Senate ready to vote on faith-based prison plan
By DIANE RADO
© St. Petersburg Times, published March 22, 2001
TALLAHASSEE -- Once a drug dealer who spent time in federal prison, the Rev. Perry Davis now helps Florida prisoners begin new lives, just as he did some 15 years ago.
"The Lord, I feel, is what turned me around," said Davis, a Southern Baptist minister who runs the state's first "faith-based" residential program for state prisoners at Tomoka Correctional Institution in Daytona Beach.
Now, it appears that Tomoka will be the springboard for Florida's move into a world where the lines between religion and government will become increasingly blurred.
The state Senate is poised to approve legislation today that would dramatically increase the number of faith-based programs in Florida prisons. A top priority of powerful state Senate President John McKay, the legislation would use $5-million in state dollars in 2001-02 for projects including:
Six new "faith-based" dormitories within existing prisons by June 2002. Inmates living in the dorms will participate in programs that "emphasize the importance of personal responsibility, meaningful work, education, substance-abuse treatment and peer support," according to the legislation. Participation by inmates will be voluntary, and the program would not attempt to convert the inmate to any particular faith. Priority will be given to inmates who are three years away from their release date, and who show a need for substance abuse treatment.
Four hundred beds in the community that would serve as transition housing for inmates needing substance abuse treatment after their release. Faith-based groups would provide the housing.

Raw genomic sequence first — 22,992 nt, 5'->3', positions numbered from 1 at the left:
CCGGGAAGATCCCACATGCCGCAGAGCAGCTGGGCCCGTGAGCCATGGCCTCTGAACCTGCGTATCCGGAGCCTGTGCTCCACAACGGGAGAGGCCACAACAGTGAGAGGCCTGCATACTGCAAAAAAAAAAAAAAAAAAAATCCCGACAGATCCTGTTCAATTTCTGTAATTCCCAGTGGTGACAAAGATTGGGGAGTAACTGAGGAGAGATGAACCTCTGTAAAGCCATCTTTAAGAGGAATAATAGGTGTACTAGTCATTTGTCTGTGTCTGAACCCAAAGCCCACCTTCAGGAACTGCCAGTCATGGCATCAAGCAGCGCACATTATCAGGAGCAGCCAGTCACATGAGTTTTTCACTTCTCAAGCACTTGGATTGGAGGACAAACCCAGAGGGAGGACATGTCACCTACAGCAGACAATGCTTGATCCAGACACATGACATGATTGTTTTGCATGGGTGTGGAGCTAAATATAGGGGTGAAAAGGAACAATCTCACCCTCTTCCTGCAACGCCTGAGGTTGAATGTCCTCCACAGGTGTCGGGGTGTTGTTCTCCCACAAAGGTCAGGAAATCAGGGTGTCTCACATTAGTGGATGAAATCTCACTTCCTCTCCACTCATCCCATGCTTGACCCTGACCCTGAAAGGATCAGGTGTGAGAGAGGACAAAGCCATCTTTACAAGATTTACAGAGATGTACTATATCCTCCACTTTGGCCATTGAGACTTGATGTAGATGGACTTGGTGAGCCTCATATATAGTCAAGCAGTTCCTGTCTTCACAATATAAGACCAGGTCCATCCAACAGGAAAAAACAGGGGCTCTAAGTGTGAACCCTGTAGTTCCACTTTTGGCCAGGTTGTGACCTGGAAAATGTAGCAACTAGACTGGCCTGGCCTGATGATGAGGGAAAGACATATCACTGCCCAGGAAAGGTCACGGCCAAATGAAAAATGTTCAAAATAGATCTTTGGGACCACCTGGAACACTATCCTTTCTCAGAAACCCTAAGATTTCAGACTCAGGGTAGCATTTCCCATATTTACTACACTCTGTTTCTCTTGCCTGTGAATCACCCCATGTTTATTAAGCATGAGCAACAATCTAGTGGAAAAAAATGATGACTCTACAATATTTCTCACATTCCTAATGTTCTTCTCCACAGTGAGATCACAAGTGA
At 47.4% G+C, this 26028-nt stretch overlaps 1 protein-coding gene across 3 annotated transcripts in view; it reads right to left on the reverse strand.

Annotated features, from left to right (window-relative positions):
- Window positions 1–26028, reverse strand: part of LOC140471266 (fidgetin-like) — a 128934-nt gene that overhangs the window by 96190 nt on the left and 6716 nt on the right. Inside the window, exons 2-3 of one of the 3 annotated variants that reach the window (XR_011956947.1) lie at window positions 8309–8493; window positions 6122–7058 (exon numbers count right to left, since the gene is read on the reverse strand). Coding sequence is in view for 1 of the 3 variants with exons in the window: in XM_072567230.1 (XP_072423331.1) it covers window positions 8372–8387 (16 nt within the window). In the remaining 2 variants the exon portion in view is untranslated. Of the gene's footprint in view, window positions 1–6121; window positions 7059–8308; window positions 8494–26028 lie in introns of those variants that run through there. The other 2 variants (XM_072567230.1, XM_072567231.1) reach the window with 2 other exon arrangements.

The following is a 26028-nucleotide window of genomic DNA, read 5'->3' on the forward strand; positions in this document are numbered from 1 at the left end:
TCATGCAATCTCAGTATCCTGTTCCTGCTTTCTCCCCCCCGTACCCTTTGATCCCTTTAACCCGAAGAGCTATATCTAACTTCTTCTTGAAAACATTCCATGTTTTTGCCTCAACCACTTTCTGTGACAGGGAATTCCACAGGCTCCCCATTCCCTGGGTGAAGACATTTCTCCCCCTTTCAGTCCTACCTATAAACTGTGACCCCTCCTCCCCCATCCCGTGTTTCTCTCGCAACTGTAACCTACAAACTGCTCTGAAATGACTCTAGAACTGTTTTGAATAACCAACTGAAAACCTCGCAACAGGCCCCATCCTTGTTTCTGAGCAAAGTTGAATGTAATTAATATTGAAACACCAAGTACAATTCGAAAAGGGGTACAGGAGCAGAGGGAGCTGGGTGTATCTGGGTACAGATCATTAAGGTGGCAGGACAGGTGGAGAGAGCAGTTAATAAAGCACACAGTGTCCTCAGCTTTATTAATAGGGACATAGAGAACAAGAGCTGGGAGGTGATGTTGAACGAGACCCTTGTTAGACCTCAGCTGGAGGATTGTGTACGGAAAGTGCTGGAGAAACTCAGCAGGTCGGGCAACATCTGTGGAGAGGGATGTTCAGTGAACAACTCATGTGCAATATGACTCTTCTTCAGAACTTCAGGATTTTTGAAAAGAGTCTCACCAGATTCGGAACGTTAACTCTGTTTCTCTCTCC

Chaplains at at least 10 work release centers who would help inmates transition to life outside prison.
The legislation specifies that the Department of Corrections will ensure that state funds "are not expended for the sole purpose of furthering religious indoctrination, but rather that state funds are expended for purposes of furthering the secular goals of criminal rehabilitation, the successful reintegration of offenders into the community, and the reduction of recidivism."
However, civil libertarians view the expansion of faith-based programs -- being pushed on the national level by President Bush -- as troubling.
Larry Spalding, of the American Civil Liberties Union, said he believes aspects of the Senate legislation to be unconstitutional, but he's not likely to stop it in light of McKay's strong push.
"The train is coming downhill, and me standing up against it isn't going to slow it down," Spalding said.
McKay is a former Democrat who earned his college degree in social welfare. His top priorities include helping Florida's neediest citizens, and he has been concerned about helping inmates with substance abuse problems so they don't return to prison.
McKay's staff said he became interested in a faith-based approach after speaking with Henree Martin, a real estate broker and chairman of the Tallahassee area chamber of commerce who has done volunteer work with faith-based organizations in Florida prisons for some 20 years.
"John McKay understands that government can't solve all problems in society," Martin said.
At the state's pilot faith-based program at Tomoka Correctional Institution, the Rev. Perry Davis works for a Christian ministry that serves 128 inmates a year. The program includes Scripture readings, seminars on dealing with anger and stress, Bible studies and mentors from the community who work with inmates.
Inmates from all religions participate, and the program is voluntary, Davis said. The state doesn't pay him, but does provide space for the program at the prison.
Legislation filed in the state House envisions even broader uses of faith-based groups to provide state services.
Gov. Jeb Bush, the president's brother, would have to review details of the Senate bill focusing on faith-based programs in prisons, spokeswoman Liz Hirst said.
"But in the past, the governor has said he encourages faith-based organizations to be an active participant in state government," Hirst said.
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From the Times state desk
From the state wire